A US Citizen can file for permanent residence for his or her alien spouse. If the spouse (Wife or Husband) entered the US with inspection (legally) the last time he/she entered, they can have the interview inside the United States at the local Immigration Service Center with jurisdiction over their county of residence.
The spouse (Wife or Husband) does not have to have been in the US legally the entire time, just prove that he/she entered legally with a passport/visa the last time and remained in the US even if the visa or I-94 expired already (overstay).
If doing an adjustment of status, the alien spouse can apply for employment authorization card (EAD) and sometimes can get a permit to travel outside the US while waiting for the interview. Consult with an immigration attorney before applying for the travel document.
Now, the problem with having a consular case for persons who have remained in the US in unlawful status for more than 180 days after the age of 18 and after April 1st 1997 and he/she leaves before the US permanent residence case is approved, he/she will be banned to return to the US for 3 years. If the person remained unlawfully in the US for a whole year or more, then he/she will be banned of returning to the US for 10 years.
With the Employment Authorization Card, the alien can get a Social Security Number and also apply for a drivers license as well, before the date of the interview.
One thing to note is that the US citizen petitioner needs to do an affidavit of support to show that the beneficiary will not become a public charge. One thing to note is that anyone doing an affidavit of support for a permanent resident case must be actually residing in the US at the time the affidavit of support is submitted and theoretically when the case is approved. Therefore the US Citizen residing in another country will need to move back to the US and live in the US in order to apply for his/her alien spouse. This is a requirement for all petitions of relative petitioners.
If the alien spouse entered the US without inspection (illegally, without passport and/or visa) as a general rule (except for Section 245i) he/she will have to return to the native country and have the interview at the US Embassy or Consulate there.
Under certain circumstances, a person can have the final interview in the US without leaving and thus, will not be banned for 3 or 10 years. This law is called Section 245i, which says that a person had an approvable immigrant petition or a Labor Certification (PERM) filed on his/her behalf before May 1st, 2001, he/she can pay a penalty of $1,000 in addition to the normal USCIS filing fees and have their interview here in the US without returning to their native country.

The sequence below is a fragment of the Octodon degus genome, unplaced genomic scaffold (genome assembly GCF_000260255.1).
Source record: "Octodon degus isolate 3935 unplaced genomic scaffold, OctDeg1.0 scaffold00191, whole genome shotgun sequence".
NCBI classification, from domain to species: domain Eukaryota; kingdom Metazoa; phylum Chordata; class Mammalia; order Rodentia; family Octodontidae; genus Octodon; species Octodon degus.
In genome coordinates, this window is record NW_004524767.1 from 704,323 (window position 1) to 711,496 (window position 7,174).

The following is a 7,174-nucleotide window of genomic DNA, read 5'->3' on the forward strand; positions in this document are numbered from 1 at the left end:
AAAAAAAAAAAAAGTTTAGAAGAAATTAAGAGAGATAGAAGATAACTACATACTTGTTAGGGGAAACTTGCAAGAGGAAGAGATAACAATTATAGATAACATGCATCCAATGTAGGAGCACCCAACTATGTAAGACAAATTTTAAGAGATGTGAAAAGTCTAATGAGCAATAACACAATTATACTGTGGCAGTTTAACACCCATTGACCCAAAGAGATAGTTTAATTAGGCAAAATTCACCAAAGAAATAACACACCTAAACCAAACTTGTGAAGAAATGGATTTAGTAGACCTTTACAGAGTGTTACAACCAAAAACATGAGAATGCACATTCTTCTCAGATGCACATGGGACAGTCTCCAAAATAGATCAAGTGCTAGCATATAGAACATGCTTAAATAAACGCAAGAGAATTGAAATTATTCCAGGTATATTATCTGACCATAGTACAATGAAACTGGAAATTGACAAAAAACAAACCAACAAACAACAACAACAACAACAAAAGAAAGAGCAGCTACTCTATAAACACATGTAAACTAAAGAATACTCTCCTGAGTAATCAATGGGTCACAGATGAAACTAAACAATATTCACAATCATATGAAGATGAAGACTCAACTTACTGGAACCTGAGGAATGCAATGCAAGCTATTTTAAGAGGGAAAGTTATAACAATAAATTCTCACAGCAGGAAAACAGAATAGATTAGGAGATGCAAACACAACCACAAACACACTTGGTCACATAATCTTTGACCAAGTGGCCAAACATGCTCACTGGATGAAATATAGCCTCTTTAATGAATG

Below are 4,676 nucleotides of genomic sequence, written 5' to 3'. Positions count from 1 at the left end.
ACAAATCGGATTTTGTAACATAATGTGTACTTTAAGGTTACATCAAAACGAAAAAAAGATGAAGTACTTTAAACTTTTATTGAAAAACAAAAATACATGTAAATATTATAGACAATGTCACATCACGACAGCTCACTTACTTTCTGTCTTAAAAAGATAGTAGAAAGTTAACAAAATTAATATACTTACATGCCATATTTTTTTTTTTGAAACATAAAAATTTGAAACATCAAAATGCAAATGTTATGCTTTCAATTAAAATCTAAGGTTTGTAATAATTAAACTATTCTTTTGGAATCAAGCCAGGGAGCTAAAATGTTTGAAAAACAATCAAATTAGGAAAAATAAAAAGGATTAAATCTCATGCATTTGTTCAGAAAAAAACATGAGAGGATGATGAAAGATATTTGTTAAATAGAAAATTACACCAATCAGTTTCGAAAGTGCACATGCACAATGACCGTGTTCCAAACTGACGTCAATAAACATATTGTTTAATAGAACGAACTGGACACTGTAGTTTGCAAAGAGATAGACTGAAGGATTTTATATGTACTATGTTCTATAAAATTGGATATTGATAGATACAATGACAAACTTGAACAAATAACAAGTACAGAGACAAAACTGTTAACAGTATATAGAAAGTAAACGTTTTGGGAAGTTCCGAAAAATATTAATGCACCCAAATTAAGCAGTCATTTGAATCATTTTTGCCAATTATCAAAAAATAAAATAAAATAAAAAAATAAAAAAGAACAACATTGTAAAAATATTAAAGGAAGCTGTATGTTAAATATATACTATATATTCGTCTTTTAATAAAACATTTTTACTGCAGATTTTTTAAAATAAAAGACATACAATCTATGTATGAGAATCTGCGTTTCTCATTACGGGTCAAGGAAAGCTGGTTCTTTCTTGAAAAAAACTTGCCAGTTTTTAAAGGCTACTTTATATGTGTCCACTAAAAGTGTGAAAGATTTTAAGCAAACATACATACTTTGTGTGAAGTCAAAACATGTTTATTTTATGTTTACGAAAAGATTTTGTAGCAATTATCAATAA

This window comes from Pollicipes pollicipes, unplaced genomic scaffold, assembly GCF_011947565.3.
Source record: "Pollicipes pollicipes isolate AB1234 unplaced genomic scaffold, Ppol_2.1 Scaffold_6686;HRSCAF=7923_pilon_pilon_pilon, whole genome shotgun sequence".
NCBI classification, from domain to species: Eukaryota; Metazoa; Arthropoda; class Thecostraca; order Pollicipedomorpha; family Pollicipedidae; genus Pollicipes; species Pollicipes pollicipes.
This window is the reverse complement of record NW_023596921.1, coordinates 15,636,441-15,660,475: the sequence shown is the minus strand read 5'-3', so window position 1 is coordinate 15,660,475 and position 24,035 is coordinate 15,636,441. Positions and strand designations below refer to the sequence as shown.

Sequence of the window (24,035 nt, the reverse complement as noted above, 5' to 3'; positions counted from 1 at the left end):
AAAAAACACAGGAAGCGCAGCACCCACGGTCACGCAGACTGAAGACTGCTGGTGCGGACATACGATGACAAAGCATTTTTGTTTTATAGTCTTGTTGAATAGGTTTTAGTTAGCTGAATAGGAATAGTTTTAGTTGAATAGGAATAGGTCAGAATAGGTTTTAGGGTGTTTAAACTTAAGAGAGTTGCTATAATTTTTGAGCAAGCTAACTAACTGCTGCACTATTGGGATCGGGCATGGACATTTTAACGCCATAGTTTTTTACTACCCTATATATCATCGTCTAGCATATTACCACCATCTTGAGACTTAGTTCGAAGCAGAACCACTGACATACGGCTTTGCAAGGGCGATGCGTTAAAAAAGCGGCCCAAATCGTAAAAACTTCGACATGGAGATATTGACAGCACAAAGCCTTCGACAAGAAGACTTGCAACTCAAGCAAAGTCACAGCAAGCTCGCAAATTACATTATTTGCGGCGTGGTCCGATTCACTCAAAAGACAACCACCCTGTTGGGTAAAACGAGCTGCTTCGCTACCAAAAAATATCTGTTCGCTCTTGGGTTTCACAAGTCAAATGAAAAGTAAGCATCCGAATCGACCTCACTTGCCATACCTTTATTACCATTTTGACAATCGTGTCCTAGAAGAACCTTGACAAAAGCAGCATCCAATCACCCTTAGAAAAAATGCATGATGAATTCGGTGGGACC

If you can avoid leaving the US in the first place, you cannot be banned from returning. The Law says if you are the spouse or single under 21 years old child of a person who qualifies for Section 245i and as such could theoretically accompanied the principal beneficiary on that case that was filed before May 1st, 2001, you can use Section 245i too, If the case in question was filed after January 14, 1998, you have to show that you were physically present on or about December 22, 2000 when the last extension to the Section 245i law was passed. If your case was filed on January 14, 1998, or earlier, you don’t have to show physical presence. There are a lot of technical details about this law, so you need to have a consultation with an immigration lawyer to see if you qualify for Section 245i.
I-751 Removal of Conditions on Green Card
USCIS is somewhat suspicious of marriage cases because they find more fraud than they find with other types of relative petitions. You cannot go out and get a brother or a mother, but you can go out and get a spouse next week. Therefore, these are additional rules, regulations and paperwork associated with spouse cases that you do not have with other relative petitions. Because of the potential fraud issues, USCIS wants to see evidence that it is a Bona Fide marriage and not just something to get permanent residence in the US. Another rule that couples need to be aware is that if on the day the case is approved the alien has been married less than 2 years, he/she will get a Conditional Resident Card, not the permanent one. That means that the conditional card expires in 2 years unless the alien files an I-751 petition to convert it to a Permanent Residence Card.
If you do not file the I-751 on time, within usually a couple of months before the expiration date, the USCIS will send you a Notice to Appear (NTA) putting you in removal (deportation) proceedings.
Sometimes the USCIS will accept the I-751 application late, but you have to show them a good reason why they should. You need to consult with an immigration attorney before the situation gets out of control.
Before filing an I-130 petition for permanent residence for an adopted child, the US Citizen or Permanent Resident must meet the following two conditions:
1- The child must have been adopted before he/she was 16 years old
2- The petitioner must have had at least 2 years actual physical as well as legal custody of the adopted child.
This means that if you go to a foreign country to adopt a child, you have to somehow get the child to the US and get the 2 years actual physical custody here, unless you either are willing to go to the foreign country and get the 2 years actual custody or unless you have had at least 2 years actual custody of the child sometime in the past and you can prove it. The 2 year actual custody can be before you got the legal custody.